Ranking the three most important UFA’s the Atlanta Falcons need to re-sign
Jan 3, 2021; Tampa, Florida, USA; Atlanta Falcons kicker Younghoe Koo (7) makes a field goal as punter Sterling Hofrichter (4) holds bathe ball against the Tampa Bay Buccaneers during the second half at Raymond James Stadium. Mandatory Credit: Kim Klement-USA TODAY Sports
#2: PK Younghoe Koo
It’s hard to believe, isn’t it Falcons fans?
After arguably the greatest span of kicking in the league under Matt Bryant, in 2019 the team had to part ways with him, albeit better than how those lowly Buccaneers did.
Perhaps that’s why, unlike how they meddled in mediocrity at this position, Atlanta made a seamless transition to the newest member, Younghoe Koo.
Koo’s career is a very interesting one, that’s for sure. After being an initial member of the Chargers, in which he missed a few game-winning kicks, he was almost ready to give up the sport.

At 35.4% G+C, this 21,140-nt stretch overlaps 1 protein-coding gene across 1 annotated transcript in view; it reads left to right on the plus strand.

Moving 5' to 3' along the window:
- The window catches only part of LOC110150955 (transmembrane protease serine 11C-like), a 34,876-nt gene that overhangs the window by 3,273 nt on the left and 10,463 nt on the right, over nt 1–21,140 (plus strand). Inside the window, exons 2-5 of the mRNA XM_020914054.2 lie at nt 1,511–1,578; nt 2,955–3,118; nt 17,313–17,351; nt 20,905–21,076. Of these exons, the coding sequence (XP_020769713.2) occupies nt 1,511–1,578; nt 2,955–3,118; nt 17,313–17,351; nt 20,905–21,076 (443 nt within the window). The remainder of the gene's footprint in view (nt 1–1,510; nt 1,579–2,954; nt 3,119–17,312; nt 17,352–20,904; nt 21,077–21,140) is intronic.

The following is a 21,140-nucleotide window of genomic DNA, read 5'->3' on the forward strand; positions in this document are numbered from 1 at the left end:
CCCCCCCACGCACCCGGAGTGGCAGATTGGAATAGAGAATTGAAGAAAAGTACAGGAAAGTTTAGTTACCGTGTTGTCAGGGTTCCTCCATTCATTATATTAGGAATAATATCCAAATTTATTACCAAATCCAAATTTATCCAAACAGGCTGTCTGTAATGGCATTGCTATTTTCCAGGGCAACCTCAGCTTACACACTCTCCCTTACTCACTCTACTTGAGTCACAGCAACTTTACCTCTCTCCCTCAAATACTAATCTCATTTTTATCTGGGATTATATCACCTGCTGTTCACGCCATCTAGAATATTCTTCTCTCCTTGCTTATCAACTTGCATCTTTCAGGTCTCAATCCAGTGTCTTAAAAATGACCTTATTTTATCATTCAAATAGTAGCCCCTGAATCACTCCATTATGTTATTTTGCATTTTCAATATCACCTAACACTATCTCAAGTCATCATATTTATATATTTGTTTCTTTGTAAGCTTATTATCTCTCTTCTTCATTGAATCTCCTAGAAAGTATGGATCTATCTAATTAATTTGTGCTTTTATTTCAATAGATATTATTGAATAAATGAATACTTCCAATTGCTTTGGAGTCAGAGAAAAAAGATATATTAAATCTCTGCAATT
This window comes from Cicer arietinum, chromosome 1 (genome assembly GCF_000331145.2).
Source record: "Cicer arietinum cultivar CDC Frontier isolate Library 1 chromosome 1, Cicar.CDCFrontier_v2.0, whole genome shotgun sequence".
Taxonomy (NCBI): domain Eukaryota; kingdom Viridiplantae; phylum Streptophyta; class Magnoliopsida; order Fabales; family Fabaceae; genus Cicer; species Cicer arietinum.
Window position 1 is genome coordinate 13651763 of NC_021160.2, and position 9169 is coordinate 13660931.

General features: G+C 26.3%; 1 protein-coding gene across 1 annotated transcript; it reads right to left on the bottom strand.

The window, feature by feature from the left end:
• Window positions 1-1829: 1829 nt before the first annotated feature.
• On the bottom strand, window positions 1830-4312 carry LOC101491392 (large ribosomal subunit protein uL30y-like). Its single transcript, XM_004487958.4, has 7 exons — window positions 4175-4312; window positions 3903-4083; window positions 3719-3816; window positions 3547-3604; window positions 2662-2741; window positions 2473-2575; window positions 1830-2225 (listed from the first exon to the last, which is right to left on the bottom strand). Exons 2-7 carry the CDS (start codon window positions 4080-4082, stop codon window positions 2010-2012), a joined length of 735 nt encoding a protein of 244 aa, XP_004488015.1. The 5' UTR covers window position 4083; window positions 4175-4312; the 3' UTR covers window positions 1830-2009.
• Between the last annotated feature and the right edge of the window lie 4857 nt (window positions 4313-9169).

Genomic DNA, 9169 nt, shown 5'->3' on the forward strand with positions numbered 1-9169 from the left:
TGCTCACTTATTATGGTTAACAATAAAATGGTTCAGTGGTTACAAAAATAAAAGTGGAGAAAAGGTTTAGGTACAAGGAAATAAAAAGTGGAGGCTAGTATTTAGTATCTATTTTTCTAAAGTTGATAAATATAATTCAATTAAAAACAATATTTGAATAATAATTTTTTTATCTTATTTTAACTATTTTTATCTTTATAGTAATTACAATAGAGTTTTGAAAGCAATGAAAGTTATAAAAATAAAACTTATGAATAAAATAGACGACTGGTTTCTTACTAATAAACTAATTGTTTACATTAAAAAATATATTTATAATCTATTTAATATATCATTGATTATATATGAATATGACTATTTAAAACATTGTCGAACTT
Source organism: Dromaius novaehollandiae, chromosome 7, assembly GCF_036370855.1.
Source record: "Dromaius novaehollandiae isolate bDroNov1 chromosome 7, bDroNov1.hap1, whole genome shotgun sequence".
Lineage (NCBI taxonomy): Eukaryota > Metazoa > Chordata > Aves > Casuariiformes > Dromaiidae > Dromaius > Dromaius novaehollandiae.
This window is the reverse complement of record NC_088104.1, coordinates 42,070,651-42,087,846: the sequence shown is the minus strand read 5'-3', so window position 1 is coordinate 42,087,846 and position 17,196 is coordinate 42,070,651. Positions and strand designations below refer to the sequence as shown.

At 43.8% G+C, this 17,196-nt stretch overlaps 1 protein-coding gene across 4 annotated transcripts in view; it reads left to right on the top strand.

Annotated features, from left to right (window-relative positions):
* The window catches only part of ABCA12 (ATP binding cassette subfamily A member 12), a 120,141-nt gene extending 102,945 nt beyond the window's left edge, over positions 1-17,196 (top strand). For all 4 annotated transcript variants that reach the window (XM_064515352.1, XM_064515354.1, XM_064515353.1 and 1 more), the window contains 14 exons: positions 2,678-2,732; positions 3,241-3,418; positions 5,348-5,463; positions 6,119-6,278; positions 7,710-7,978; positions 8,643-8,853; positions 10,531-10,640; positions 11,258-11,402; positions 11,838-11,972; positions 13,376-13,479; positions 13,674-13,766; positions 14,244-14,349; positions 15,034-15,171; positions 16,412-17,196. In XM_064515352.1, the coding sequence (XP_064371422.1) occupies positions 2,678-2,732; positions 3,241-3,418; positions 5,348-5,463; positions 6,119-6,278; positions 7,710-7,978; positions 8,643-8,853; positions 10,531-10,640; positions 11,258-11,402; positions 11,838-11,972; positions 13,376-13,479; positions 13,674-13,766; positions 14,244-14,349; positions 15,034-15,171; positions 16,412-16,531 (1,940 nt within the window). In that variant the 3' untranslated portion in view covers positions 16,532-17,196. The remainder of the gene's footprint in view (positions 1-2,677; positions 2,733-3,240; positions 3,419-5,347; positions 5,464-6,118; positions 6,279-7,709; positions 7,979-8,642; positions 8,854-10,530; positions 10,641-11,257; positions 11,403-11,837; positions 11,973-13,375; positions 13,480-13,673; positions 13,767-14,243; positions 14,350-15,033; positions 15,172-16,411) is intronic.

However, the ability to kick for the now-defunct Atlanta Legends in the AAF gave him a chance for some game tape to send to NFL squads. It wouldn’t be until the second half of the season until he was tabbed as the replacement for a player many referred to as “Money Matt”.
And what did Koo accomplish in the second half of that 2019 season for the Falcons? Nothing special, just going 23/26 on his field goals, with his two largest games ironically coming against the Saints.
In that first game (the 26-9 drubbing), Koo earned Special Teams Player of the Week. And do we remember that Thanksgiving night game three weeks later?
To quote legendary wrestler Booker T, with a caveat: “Not one, not two, but three onside kick recoveries?”
For the NFL, kickers appear to be a priority. With the Miami Dolphins recently signing their kicker, Jason Sanders, to a five-year deal, it stands to reason that Koo might look for something of this nature.
At a base salary of $750,000 (Koo’s number in 2020), the Falcons could keep him around for this and ensure security at the position, though, this is wishful thinking. The Falcons will more than likely sign him to a contract worth upwards of $2 million annually.